Safety and Security for Caregivers in the Home past week, Stephen Tweed, CEO of Leading Home Care and Founder of Caregiver Quality Assurance® was interviewed by Heather Caspi, a writer for EMS World, a publication for Emergency Medical Services.  Heather was doing research on a article about safety issues for emergency responders.

In the article, Heather wrote about the types of precautions that home care and hospice companies take to assure the safety of their in-home care workers.  There are some clear parallels between the safety precautions of Emergency Medical Service responders and home care workers. 

Here are some excerpts from her article:

Home-health agencies have long dealt with this aspect of care delivery, facing questions of security for lone, usually female, care providers. Another way in which the home-health care industry mirrors EMS is that it encompasses numerous business models and forms of care delivery, and has no single lead organization or set of standards.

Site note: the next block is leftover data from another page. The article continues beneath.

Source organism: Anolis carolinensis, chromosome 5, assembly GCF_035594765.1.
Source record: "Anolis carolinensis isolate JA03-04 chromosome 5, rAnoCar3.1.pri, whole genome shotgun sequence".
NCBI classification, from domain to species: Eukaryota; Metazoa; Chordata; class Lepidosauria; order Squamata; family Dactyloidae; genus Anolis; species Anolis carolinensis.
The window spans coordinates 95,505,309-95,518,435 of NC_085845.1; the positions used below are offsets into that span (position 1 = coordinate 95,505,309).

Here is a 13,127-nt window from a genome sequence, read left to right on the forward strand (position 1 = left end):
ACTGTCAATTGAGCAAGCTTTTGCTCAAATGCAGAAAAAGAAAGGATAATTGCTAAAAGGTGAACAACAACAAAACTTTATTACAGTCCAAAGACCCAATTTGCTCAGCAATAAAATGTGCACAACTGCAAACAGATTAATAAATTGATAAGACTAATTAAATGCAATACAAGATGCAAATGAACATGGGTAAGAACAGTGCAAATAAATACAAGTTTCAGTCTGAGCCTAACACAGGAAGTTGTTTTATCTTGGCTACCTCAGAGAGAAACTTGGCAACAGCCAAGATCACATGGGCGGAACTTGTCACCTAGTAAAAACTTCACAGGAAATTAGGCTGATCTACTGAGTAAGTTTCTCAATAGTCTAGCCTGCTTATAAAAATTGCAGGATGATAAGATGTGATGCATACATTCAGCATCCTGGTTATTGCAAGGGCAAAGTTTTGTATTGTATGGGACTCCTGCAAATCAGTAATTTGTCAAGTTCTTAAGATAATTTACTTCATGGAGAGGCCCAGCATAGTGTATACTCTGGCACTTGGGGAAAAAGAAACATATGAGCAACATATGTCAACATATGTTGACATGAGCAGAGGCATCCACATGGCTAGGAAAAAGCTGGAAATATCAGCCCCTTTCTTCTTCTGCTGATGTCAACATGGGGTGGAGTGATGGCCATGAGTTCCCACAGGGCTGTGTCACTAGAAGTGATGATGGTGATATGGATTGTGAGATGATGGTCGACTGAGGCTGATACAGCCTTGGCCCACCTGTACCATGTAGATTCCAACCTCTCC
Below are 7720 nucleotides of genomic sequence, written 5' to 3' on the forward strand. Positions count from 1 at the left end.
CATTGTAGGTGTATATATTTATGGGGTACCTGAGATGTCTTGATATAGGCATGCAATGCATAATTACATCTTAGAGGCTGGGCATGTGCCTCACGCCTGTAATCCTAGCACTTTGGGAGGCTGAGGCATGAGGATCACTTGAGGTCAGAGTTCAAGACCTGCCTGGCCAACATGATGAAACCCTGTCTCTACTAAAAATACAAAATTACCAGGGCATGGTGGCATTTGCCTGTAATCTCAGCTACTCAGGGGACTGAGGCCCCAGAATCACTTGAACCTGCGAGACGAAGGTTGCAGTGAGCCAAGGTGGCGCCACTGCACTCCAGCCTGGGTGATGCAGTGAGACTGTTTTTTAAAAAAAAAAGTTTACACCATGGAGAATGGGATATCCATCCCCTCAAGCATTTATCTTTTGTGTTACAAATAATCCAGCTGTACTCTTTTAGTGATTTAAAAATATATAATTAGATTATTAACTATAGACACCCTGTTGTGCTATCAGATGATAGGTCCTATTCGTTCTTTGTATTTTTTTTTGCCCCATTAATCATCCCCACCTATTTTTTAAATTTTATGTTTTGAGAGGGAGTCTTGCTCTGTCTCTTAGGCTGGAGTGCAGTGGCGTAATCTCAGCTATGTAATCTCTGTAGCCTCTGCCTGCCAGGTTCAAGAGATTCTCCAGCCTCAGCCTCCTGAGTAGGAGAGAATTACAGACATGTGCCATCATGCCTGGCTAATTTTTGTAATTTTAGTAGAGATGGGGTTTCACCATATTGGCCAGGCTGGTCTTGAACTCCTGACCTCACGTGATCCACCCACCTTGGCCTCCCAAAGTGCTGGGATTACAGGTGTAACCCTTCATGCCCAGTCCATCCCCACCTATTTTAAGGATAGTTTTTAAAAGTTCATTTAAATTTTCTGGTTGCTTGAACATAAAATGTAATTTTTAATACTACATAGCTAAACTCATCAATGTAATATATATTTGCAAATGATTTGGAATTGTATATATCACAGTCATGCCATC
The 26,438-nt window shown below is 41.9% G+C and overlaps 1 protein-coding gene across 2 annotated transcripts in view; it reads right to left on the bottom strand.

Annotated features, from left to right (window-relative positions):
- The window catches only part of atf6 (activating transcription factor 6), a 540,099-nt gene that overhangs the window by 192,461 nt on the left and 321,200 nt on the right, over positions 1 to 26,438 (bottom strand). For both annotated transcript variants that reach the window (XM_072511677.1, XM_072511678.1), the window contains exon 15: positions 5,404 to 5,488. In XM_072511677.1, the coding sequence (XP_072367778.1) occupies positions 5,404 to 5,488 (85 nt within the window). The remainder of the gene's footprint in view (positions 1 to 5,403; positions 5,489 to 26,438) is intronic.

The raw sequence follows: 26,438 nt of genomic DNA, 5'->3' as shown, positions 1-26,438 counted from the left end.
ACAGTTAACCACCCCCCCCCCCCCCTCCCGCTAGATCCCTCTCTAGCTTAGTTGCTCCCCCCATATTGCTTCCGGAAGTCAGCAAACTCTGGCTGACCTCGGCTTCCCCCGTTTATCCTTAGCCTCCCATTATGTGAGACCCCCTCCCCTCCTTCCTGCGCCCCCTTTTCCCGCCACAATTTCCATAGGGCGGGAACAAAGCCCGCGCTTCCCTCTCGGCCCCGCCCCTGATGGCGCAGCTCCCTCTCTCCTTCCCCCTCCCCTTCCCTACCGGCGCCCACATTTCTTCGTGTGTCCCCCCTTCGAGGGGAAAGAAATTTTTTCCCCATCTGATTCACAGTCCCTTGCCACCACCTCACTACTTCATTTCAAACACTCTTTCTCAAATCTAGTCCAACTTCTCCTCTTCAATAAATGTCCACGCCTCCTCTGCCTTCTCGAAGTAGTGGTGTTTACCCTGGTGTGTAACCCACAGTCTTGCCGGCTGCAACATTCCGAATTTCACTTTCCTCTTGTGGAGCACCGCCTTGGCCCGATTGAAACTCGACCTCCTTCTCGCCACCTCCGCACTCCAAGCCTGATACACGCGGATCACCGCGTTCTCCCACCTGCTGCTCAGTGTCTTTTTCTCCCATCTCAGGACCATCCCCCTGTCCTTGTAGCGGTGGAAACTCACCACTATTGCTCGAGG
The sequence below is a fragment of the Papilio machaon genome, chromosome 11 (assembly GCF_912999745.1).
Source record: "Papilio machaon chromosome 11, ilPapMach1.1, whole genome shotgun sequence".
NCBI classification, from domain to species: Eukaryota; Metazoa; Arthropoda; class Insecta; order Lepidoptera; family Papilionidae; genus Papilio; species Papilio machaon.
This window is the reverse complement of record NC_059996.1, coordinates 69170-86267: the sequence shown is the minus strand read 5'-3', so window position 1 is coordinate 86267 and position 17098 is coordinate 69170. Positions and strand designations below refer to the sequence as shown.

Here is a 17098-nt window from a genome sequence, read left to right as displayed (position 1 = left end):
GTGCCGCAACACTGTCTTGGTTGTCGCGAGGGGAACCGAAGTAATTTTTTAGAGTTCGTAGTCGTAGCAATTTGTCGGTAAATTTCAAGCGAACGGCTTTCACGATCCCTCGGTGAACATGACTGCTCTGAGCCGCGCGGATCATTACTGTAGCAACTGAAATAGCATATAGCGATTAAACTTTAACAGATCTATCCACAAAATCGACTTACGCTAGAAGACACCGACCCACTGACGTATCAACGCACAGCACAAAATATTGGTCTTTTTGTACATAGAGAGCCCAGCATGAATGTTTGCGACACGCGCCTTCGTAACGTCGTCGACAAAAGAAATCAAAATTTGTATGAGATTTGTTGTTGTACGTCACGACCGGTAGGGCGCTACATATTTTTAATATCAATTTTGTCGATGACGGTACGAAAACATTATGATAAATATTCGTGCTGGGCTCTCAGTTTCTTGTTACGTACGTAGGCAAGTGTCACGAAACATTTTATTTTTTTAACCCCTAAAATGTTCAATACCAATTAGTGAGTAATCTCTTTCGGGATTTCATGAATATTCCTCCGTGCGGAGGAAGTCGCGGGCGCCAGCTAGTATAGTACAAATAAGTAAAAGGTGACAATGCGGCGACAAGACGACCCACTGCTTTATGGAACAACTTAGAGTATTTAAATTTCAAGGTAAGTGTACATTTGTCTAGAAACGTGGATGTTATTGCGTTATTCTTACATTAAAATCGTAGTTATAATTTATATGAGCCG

"Much of the variation in safety policies occurs by geography and business type," Tweed says.
While issues like assault can occur anywhere, the concern is typically highest in high-crime areas.
"Training, including that for safety, is also commonly tied to the level of skill provided by an agency, plus factors of time, pay rate and levels of education," Tweed says.
He notes there are five distinct types of home health agencies that can all have their own approaches: skilled intermittent care; hospice; home medical equipment providers; home infusion therapy; and private duty home care, which ranges from non-medical personal care to companionship.

(Read the Full Article)

How Do You Assure the Safety of your Caregivers?

Every owner and administrator is concerned about the safety and security of their home care workers. Yet there are many different approaches. 

What are your policies and procedures for assuring the safety and security of your in-home care workers?

What kinds of incidents have you had in the past that we can learn from?

What recommendations would you make to other readers on safety precautions and training?